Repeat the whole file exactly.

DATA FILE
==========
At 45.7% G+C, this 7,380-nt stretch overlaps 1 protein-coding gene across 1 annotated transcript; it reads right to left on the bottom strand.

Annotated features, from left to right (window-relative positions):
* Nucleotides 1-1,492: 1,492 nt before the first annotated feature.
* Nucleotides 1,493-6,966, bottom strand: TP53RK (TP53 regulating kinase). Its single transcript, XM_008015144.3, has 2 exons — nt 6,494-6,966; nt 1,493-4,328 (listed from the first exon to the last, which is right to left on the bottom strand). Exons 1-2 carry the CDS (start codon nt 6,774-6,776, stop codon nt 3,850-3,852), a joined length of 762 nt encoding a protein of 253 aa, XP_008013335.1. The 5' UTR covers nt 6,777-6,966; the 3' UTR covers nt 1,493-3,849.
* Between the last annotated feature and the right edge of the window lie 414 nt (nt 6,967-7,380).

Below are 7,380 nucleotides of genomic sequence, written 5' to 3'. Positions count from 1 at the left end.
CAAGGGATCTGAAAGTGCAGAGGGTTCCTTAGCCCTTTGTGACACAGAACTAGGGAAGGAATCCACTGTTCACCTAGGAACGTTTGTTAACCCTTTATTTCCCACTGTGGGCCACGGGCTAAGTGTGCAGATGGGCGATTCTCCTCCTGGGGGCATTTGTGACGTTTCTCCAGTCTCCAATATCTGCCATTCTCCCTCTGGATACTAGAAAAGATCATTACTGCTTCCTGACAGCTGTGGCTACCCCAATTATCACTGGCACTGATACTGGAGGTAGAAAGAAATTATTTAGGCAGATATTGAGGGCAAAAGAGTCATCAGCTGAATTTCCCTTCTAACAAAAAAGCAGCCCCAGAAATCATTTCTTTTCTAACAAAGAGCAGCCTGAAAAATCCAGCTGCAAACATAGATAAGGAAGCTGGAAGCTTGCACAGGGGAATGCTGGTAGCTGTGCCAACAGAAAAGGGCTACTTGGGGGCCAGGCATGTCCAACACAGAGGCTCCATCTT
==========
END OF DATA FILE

At 45.7% G+C, this 7,380-nt stretch overlaps 1 protein-coding gene across 1 annotated transcript; it reads right to left on the bottom strand.

Annotated features, from left to right (window-relative positions):
* Nucleotides 1-1,492: 1,492 nt before the first annotated feature.
* Nucleotides 1,493-6,966, bottom strand: TP53RK (TP53 regulating kinase). Its single transcript, XM_008015144.3, has 2 exons — nt 6,494-6,966; nt 1,493-4,328 (listed from the first exon to the last, which is right to left on the bottom strand). Exons 1-2 carry the CDS (start codon nt 6,774-6,776, stop codon nt 3,850-3,852), a joined length of 762 nt encoding a protein of 253 aa, XP_008013335.1. The 5' UTR covers nt 6,777-6,966; the 3' UTR covers nt 1,493-3,849.
* Between the last annotated feature and the right edge of the window lie 414 nt (nt 6,967-7,380).

Below are 7,380 nucleotides of genomic sequence, written 5' to 3'. Positions count from 1 at the left end.
CAAGGGATCTGAAAGTGCAGAGGGTTCCTTAGCCCTTTGTGACACAGAACTAGGGAAGGAATCCACTGTTCACCTAGGAACGTTTGTTAACCCTTTATTTCCCACTGTGGGCCACGGGCTAAGTGTGCAGATGGGCGATTCTCCTCCTGGGGGCATTTGTGACGTTTCTCCAGTCTCCAATATCTGCCATTCTCCCTCTGGATACTAGAAAAGATCATTACTGCTTCCTGACAGCTGTGGCTACCCCAATTATCACTGGCACTGATACTGGAGGTAGAAAGAAATTATTTAGGCAGATATTGAGGGCAAAAGAGTCATCAGCTGAATTTCCCTTCTAACAAAAAAGCAGCCCCAGAAATCATTTCTTTTCTAACAAAGAGCAGCCTGAAAAATCCAGCTGCAAACATAGATAAGGAAGCTGGAAGCTTGCACAGGGGAATGCTGGTAGCTGTGCCAACAGAAAAGGGCTACTTGGGGGCCAGGCATGTCCAACACAGAGGCTCCATCTT